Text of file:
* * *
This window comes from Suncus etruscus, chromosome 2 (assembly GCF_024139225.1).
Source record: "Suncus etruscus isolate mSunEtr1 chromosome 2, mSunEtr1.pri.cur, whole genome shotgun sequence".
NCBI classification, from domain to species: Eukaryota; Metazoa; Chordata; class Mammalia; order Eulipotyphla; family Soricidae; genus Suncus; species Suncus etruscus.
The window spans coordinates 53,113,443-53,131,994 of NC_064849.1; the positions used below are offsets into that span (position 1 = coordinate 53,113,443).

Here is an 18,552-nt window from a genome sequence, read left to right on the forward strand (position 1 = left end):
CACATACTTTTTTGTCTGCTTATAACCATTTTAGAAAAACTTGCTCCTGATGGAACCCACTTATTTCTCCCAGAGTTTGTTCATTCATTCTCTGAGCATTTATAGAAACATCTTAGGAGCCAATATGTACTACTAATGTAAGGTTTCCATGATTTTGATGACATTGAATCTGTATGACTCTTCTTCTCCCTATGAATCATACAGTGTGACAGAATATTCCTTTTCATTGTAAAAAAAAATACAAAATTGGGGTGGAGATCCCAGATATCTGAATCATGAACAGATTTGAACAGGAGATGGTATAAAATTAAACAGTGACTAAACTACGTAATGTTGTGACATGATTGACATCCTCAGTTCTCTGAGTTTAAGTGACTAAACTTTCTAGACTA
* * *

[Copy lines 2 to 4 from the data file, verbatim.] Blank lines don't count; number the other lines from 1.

Source record: "Suncus etruscus isolate mSunEtr1 chromosome 2, mSunEtr1.pri.cur, whole genome shotgun sequence".
NCBI classification, from domain to species: Eukaryota; Metazoa; Chordata; class Mammalia; order Eulipotyphla; family Soricidae; genus Suncus; species Suncus etruscus.
The window spans coordinates 53,113,443-53,131,994 of NC_064849.1; the positions used below are offsets into that span (position 1 = coordinate 53,113,443).